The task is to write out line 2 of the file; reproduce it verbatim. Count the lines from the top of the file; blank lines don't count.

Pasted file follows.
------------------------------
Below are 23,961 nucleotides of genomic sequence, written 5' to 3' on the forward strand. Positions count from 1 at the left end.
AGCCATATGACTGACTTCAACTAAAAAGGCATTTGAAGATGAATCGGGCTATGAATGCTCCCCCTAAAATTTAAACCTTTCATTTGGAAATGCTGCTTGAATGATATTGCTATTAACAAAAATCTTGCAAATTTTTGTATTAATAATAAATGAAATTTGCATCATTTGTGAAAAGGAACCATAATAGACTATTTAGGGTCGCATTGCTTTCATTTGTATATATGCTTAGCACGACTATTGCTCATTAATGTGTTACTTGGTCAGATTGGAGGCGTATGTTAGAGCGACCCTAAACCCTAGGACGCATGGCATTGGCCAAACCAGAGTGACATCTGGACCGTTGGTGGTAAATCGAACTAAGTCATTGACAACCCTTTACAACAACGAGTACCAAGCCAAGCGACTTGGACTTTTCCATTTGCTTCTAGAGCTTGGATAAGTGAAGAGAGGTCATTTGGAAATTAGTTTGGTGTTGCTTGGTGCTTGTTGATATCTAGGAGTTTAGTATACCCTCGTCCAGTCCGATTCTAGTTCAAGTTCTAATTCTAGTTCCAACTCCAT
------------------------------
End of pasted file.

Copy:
AGCCATATGACTGACTTCAACTAAAAAGGCATTTGAAGATGAATCGGGCTATGAATGCTCCCCCTAAAATTTAAACCTTTCATTTGGAAATGCTGCTTGAATGATATTGCTATTAACAAAAATCTTGCAAATTTTTGTATTAATAATAAATGAAATTTGCATCATTTGTGAAAAGGAACCATAATAGACTATTTAGGGTCGCATTGCTTTCATTTGTATATATGCTTAGCACGACTATTGCTCATTAATGTGTTACTTGGTCAGATTGGAGGCGTATGTTAGAGCGACCCTAAACCCTAGGACGCATGGCATTGGCCAAACCAGAGTGACATCTGGACCGTTGGTGGTAAATCGAACTAAGTCATTGACAACCCTTTACAACAACGAGTACCAAGCCAAGCGACTTGGACTTTTCCATTTGCTTCTAGAGCTTGGATAAGTGAAGAGAGGTCATTTGGAAATTAGTTTGGTGTTGCTTGGTGCTTGTTGATATCTAGGAGTTTAGTATACCCTCGTCCAGTCCGATTCTAGTTCAAGTTCTAATTCTAGTTCCAACTCCAT